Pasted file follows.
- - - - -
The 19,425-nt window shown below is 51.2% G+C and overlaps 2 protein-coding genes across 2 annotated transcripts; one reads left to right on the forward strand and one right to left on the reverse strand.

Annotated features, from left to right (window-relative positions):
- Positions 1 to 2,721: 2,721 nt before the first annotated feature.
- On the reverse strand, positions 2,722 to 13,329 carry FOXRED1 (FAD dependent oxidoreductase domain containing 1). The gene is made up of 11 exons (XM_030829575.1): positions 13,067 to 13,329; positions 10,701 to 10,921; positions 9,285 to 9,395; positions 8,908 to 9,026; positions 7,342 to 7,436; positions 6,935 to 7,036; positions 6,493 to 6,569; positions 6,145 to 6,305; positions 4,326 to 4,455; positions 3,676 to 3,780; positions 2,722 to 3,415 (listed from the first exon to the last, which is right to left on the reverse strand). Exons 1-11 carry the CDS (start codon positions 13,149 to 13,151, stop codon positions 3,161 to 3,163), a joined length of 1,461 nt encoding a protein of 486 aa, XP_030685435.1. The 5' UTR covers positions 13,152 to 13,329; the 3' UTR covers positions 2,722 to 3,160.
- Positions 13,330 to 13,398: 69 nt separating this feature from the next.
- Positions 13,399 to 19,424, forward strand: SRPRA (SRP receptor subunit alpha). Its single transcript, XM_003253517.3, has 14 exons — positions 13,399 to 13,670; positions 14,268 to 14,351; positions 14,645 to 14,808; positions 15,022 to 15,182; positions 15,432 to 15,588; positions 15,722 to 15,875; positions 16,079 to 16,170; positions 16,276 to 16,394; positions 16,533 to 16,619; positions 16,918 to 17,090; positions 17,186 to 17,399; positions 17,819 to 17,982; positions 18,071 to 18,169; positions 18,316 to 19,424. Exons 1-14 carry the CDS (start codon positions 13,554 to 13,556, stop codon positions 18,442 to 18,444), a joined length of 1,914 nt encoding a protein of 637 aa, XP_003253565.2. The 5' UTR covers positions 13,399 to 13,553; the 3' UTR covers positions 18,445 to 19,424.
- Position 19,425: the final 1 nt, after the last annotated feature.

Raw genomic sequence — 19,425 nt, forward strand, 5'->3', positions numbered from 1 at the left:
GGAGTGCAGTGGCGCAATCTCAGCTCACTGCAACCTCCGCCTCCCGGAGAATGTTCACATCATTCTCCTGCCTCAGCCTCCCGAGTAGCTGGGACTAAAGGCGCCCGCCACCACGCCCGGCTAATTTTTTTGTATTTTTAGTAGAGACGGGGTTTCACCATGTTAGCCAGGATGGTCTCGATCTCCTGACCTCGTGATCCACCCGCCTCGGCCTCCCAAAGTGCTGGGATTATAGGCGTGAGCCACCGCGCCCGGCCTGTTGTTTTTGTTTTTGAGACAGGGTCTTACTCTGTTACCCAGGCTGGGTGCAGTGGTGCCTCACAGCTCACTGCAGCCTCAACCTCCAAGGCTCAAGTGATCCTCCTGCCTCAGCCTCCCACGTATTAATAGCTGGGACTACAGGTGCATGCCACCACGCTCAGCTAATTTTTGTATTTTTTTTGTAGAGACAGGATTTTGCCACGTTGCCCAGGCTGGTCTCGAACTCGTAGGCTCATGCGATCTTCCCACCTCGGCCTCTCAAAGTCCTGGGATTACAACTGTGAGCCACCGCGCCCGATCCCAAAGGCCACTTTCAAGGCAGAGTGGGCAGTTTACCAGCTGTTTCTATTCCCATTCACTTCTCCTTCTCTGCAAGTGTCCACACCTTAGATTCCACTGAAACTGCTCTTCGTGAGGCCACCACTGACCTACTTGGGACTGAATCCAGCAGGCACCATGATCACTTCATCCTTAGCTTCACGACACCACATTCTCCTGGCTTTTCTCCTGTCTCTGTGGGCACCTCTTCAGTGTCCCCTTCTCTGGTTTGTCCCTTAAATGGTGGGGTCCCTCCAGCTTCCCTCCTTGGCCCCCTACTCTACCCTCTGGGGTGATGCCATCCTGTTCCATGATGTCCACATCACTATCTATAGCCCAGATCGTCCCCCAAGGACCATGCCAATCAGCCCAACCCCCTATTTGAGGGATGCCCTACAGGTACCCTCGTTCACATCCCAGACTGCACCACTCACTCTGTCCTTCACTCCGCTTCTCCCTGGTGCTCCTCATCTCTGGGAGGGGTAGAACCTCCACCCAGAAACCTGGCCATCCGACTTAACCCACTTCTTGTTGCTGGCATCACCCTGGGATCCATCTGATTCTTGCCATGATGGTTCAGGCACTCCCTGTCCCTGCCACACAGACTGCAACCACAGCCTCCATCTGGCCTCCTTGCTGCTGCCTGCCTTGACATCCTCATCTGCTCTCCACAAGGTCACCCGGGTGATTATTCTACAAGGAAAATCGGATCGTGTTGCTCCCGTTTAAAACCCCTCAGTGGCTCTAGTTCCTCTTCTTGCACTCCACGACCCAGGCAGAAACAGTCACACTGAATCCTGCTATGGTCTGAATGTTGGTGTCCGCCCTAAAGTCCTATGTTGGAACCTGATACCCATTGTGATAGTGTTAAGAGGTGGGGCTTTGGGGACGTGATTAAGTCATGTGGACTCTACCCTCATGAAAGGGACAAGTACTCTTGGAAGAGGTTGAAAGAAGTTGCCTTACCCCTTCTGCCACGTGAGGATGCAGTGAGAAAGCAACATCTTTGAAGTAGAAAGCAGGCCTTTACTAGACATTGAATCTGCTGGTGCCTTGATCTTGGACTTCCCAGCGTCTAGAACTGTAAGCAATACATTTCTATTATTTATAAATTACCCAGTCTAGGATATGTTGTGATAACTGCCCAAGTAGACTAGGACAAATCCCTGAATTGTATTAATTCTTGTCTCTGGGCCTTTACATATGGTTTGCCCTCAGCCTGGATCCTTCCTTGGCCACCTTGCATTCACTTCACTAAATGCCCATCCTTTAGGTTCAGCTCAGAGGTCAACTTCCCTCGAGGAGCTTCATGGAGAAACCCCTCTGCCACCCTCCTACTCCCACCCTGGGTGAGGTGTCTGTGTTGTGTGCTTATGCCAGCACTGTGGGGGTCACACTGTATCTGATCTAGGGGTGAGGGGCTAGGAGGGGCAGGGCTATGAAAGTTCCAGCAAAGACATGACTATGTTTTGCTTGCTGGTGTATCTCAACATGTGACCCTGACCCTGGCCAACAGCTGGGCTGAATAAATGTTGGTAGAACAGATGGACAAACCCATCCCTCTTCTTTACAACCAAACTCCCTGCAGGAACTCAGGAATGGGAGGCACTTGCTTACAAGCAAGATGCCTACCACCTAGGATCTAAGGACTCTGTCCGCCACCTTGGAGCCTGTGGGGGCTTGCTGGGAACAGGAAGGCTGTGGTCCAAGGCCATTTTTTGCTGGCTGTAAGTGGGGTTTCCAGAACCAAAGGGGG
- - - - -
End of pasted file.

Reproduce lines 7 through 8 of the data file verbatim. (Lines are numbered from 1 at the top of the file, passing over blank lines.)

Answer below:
- Position 19,425: the final 1 nt, after the last annotated feature.

Raw genomic sequence — 19,425 nt, forward strand, 5'->3', positions numbered from 1 at the left: